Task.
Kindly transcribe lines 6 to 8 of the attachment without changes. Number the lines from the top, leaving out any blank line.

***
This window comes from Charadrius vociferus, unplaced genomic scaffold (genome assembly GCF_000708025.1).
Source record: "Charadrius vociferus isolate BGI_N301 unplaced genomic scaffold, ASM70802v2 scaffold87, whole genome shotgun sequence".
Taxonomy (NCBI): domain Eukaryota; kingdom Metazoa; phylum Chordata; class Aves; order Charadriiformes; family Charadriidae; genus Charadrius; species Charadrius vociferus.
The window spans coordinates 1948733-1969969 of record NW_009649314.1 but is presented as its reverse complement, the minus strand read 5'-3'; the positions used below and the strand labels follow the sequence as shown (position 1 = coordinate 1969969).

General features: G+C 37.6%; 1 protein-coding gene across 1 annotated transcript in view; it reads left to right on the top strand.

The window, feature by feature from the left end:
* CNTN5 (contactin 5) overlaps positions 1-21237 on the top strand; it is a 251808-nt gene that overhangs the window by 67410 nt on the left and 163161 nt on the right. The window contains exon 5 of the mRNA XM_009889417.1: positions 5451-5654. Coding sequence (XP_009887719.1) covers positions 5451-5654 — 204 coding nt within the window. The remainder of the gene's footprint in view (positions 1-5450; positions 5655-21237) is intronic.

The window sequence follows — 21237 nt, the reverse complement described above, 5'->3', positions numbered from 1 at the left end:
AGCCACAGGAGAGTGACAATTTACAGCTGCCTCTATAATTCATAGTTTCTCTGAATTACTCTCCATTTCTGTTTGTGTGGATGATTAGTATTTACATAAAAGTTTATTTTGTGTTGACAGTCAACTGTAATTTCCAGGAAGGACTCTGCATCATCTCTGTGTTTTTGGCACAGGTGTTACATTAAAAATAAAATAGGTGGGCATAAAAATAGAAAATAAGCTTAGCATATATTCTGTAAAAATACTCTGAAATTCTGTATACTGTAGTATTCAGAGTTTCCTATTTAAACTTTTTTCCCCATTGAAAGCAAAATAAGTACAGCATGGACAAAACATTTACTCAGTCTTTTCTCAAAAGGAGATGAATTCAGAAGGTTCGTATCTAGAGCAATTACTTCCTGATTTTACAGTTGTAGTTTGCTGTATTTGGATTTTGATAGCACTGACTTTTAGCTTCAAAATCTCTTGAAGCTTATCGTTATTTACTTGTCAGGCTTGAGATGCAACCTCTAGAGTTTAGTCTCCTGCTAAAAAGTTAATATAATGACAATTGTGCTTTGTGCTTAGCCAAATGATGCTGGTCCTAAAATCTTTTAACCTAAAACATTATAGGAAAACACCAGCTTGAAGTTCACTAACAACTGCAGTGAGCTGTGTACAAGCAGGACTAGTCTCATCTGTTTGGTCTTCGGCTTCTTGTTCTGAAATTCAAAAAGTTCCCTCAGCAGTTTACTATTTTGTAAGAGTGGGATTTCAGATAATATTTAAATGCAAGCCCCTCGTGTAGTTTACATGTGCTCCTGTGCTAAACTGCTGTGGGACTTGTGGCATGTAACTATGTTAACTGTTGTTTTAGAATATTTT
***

The window, feature by feature from the left end:
* CNTN5 (contactin 5) overlaps positions 1-21237 on the top strand; it is a 251808-nt gene that overhangs the window by 67410 nt on the left and 163161 nt on the right. The window contains exon 5 of the mRNA XM_009889417.1: positions 5451-5654. Coding sequence (XP_009887719.1) covers positions 5451-5654 — 204 coding nt within the window. The remainder of the gene's footprint in view (positions 1-5450; positions 5655-21237) is intronic.

The window sequence follows — 21237 nt, the reverse complement described above, 5'->3', positions numbered from 1 at the left end: